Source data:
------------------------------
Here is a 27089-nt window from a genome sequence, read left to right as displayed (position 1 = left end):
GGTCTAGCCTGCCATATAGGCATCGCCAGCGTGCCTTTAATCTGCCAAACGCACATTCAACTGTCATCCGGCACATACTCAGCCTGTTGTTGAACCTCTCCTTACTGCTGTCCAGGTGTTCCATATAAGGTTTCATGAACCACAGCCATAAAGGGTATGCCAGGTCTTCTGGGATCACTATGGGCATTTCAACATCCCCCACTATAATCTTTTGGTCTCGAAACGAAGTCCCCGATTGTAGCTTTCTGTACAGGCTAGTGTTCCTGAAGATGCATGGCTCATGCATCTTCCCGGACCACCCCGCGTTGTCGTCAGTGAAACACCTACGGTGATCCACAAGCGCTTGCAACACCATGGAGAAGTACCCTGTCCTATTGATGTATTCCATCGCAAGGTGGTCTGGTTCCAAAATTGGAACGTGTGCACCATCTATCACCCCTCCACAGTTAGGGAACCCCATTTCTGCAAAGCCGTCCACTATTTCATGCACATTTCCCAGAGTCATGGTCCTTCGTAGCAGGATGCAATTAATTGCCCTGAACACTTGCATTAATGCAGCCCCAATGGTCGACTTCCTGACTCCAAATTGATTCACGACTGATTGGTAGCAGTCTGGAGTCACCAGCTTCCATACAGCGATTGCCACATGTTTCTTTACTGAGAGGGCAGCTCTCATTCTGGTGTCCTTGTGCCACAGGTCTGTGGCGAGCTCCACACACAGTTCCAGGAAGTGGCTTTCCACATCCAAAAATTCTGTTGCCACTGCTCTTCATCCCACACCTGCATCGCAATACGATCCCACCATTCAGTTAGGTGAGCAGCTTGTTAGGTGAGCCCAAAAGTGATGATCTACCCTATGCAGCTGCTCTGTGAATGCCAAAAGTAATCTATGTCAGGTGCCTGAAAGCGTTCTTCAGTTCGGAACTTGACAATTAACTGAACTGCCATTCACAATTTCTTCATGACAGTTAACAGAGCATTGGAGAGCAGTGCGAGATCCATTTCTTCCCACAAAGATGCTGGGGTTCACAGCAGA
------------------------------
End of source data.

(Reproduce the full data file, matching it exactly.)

Here is a 27089-nt window from a genome sequence, read left to right as displayed (position 1 = left end):
GGTCTAGCCTGCCATATAGGCATCGCCAGCGTGCCTTTAATCTGCCAAACGCACATTCAACTGTCATCCGGCACATACTCAGCCTGTTGTTGAACCTCTCCTTACTGCTGTCCAGGTGTTCCATATAAGGTTTCATGAACCACAGCCATAAAGGGTATGCCAGGTCTTCTGGGATCACTATGGGCATTTCAACATCCCCCACTATAATCTTTTGGTCTCGAAACGAAGTCCCCGATTGTAGCTTTCTGTACAGGCTAGTGTTCCTGAAGATGCATGGCTCATGCATCTTCCCGGACCACCCCGCGTTGTCGTCAGTGAAACACCTACGGTGATCCACAAGCGCTTGCAACACCATGGAGAAGTACCCTGTCCTATTGATGTATTCCATCGCAAGGTGGTCTGGTTCCAAAATTGGAACGTGTGCACCATCTATCACCCCTCCACAGTTAGGGAACCCCATTTCTGCAAAGCCGTCCACTATTTCATGCACATTTCCCAGAGTCATGGTCCTTCGTAGCAGGATGCAATTAATTGCCCTGAACACTTGCATTAATGCAGCCCCAATGGTCGACTTCCTGACTCCAAATTGATTCACGACTGATTGGTAGCAGTCTGGAGTCACCAGCTTCCATACAGCGATTGCCACATGTTTCTTTACTGAGAGGGCAGCTCTCATTCTGGTGTCCTTGTGCCACAGGTCTGTGGCGAGCTCCACACACAGTTCCAGGAAGTGGCTTTCCACATCCAAAAATTCTGTTGCCACTGCTCTTCATCCCACACCTGCATCGCAATACGATCCCACCATTCAGTTAGGTGAGCAGCTTGTTAGGTGAGCCCAAAAGTGATGATCTACCCTATGCAGCTGCTCTGTGAATGCCAAAAGTAATCTATGTCAGGTGCCTGAAAGCGTTCTTCAGTTCGGAACTTGACAATTAACTGAACTGCCATTCACAATTTCTTCATGACAGTTAACAGAGCATTGGAGAGCAGTGCGAGATCCATTTCTTCCCACAAAGATGCTGGGGTTCACAGCAGA